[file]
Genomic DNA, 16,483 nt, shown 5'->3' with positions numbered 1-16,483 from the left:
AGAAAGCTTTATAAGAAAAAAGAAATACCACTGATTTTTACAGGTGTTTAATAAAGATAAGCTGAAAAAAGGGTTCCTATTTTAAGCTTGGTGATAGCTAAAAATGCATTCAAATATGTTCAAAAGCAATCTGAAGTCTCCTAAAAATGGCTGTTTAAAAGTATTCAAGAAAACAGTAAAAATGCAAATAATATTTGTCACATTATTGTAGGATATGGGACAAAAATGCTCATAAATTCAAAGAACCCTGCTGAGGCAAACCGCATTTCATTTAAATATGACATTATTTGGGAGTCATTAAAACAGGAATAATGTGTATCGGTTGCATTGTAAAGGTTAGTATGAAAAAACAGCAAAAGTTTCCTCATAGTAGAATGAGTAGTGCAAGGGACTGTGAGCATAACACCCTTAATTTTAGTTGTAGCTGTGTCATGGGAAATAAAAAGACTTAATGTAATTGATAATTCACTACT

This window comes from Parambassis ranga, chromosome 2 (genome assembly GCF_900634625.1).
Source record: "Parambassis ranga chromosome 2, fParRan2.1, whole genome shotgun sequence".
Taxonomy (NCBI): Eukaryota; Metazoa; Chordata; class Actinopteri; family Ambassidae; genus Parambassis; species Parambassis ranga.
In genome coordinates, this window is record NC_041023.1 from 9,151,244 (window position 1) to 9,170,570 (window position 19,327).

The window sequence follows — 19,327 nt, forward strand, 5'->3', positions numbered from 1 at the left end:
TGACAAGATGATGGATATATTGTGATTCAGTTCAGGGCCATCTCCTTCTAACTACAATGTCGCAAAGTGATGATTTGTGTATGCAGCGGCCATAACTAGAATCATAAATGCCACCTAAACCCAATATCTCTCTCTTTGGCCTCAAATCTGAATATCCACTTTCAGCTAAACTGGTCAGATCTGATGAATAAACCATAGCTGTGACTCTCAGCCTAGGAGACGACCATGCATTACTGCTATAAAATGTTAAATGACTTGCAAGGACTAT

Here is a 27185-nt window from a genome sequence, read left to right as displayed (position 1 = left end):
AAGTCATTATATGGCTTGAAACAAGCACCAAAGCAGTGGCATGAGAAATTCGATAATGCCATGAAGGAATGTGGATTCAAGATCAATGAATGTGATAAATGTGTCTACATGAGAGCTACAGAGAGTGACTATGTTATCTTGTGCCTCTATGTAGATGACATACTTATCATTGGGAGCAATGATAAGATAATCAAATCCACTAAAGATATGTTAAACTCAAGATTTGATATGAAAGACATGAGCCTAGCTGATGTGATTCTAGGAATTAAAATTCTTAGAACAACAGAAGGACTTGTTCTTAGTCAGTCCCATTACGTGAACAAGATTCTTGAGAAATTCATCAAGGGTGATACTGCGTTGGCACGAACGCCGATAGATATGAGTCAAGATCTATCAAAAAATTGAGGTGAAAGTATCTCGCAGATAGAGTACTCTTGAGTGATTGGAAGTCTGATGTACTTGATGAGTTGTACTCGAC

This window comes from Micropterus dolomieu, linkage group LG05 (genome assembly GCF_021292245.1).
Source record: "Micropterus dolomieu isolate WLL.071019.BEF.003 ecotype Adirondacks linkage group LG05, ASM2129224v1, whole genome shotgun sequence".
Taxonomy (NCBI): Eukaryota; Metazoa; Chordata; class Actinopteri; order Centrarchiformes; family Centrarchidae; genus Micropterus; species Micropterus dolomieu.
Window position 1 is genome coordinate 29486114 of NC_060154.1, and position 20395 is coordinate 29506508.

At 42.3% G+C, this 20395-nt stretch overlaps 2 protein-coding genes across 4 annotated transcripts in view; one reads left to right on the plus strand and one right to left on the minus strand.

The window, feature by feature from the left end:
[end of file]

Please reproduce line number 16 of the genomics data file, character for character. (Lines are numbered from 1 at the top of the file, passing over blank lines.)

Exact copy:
The window, feature by feature from the left end: